April 19, 2014

eyeOS: Your Own Private Linux Cloud that You Control (part 1)

Initial Setup

  • September 21, 2009
  • By Eric Geier

Cloud computing is a relativity new computing concept where resources are provided via the Internet instead of on the local computer or network. One of these resources can be an entire operating system (OS), or at least Web applications that try to mimic Windows and other OSs. This resource is commonly referred to as a Web OS.

One of the points behind Web OSs is to relieve the local computer of the work; to put the computing power behind a central server. It's virtualization over the Internet. The client or end user computers don't have to be regularly maintained; they just need a Web browser. For example, applications can be globally installed or uninstalled from the Web OS server instead of on each PC.

Web OSs also has advantages for the mobile worker. You don't have to setup remote desktop connections. Web OSs already live on the Internet. You can log into your desktop at home, work, or on the road.

Features of eyeOS

We're going to set up eyeOS (see Figure 1), an open source Web OS. Before you install the server, you can experiment by creating an account on their demo server. In addition to the desktop environment, eyeOS includes over 60 applications and utilities. If you're proficient in PHP, XML, or Javascript, you might even be interested in writing your own applications for the platform.

figure 1
figure 1

You'll find eyeOS is probably loaded with all the applications you'll need day-to-day. The eyeDocs word processor (see Figure 2) is compatible with the Microsoft Word and Open Document formats. The eyeMail email client (see Figure 3) supports POP3 and IMAP accounts. You can import your contacts into the eyeAddressBook. Play your music and videos with eyeMedia. View and edit photos with eyeImages. You'll find programs for most tasks.

figure 2
figure 2

figure 3
figure 3

Like other Web OSs, files on eyeOS are stored on the Web server. You can move or upload files from your local or real computer to eyeOS. One way to do this is by accessing the upload utility from the eyeFiles File Manager application and selecting several files at a time. However, you'll probably want to also use eyeSync to synchronize files from a folder on a computer.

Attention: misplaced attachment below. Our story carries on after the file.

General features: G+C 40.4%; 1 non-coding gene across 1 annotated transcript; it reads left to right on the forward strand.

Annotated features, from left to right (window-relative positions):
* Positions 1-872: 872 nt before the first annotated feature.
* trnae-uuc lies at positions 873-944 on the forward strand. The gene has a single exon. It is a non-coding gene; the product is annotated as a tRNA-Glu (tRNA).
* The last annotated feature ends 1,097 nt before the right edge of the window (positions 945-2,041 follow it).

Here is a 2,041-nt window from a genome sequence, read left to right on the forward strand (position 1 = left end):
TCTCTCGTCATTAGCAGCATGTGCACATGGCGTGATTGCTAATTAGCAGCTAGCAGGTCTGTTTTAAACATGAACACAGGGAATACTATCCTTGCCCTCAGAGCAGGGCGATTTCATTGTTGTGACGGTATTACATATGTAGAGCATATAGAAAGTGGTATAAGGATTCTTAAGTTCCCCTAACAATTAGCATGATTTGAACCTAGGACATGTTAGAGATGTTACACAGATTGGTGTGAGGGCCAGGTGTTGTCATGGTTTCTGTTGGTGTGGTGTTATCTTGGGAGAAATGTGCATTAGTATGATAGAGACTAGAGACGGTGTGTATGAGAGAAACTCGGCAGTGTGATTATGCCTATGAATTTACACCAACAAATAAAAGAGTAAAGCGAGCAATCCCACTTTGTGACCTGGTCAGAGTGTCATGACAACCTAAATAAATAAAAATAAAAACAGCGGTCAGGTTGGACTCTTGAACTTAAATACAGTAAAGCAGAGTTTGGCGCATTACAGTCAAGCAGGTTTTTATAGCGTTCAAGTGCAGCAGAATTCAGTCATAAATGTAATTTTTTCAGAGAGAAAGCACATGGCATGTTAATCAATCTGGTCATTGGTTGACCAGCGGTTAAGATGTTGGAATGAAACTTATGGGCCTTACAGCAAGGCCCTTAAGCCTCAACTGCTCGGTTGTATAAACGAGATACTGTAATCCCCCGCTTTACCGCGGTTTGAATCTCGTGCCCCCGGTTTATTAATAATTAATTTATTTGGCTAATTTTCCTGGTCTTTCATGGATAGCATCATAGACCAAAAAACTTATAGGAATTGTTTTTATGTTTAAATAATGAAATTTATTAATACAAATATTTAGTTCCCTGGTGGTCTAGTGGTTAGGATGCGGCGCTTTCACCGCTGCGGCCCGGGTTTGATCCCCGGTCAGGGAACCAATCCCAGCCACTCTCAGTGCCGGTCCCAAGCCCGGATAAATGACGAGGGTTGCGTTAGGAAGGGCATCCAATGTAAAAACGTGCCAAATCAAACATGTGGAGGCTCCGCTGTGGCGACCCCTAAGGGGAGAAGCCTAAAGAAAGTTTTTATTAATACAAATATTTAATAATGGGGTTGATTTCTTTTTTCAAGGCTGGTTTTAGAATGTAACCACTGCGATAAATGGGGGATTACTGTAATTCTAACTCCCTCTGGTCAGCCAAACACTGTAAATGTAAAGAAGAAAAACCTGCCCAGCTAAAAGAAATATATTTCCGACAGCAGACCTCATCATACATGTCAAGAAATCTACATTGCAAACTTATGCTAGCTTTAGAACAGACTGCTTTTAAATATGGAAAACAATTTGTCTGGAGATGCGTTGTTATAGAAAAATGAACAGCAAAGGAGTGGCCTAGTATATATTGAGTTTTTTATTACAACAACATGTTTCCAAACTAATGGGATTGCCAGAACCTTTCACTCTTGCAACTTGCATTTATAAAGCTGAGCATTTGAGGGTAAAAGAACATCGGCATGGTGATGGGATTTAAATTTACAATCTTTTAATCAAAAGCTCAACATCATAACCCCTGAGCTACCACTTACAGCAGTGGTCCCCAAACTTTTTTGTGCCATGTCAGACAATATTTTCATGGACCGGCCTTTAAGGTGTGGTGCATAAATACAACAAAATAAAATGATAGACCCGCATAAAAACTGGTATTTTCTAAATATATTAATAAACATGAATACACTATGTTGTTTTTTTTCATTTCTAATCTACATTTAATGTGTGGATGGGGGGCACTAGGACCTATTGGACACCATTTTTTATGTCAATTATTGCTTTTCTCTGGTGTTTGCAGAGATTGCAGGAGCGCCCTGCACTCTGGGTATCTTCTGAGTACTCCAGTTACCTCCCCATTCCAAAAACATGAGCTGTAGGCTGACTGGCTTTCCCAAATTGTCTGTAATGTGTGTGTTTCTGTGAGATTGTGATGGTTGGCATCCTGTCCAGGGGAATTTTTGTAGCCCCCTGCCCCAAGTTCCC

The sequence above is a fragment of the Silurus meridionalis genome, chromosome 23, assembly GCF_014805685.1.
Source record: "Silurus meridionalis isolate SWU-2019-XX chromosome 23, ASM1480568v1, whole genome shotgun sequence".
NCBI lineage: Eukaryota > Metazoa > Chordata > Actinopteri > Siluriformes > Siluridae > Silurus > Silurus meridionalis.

You can easily communicate with the users on your eyeOS server. The eyeMessages internal messenger is for user-to-user conversations, and looks like an email client. The eyeBoard is a public message board application where all users can collaborate.

Setup a Web server

You install, or actually upload, eyeOS onto a Web server. The only server that's officially supported is the Apache HTTP server with PHP5. If you already use a third-party Web host for your site, you may be able to upload it there if it's a Linux/Apache service. If so, you can skip this section and move onto the next.

You can always set up a Web server on a regular PC that's connected to the Internet. Apache is a great open and free server choice for Linux or Windows. If you're a Microsoft fan, you might be able to still use the Internet Information Server (IIS) that's available on the professional or business editions of Windows. You can search the eyeOS forums for details on the patch to get eyeOS working with IIS.

We're going to install Apache and PHP5 in Linux; more specifically, in Ubuntu 9.04:

  1. Open the Terminal from the Applications menu.
  2. Enable root privileges: sudo su
  3. Install the Web server: aptitude install apache2
  4. Install PHP5 and the Apache PHP5 module: aptitude install php5 libapache2-mod-php5
  5. To use the email client in eyeOS, install the PHP SQLite module: aptitude install php5-sqlite
  6. To use IMAP email services with the email client, install the PHP IMAP module: aptitude install php5-imap
  7. Restart Apache: /etc/init.d/apache2 restart

To see if the Web server is working, bring up a Web browser and type in localhost. If successful, you'll see the "It works!" page. In Ubuntu, this default page is in the server's root directory: /var/www. You can find the configuration file to change the server settings at /etc/apache2/apache2.conf.

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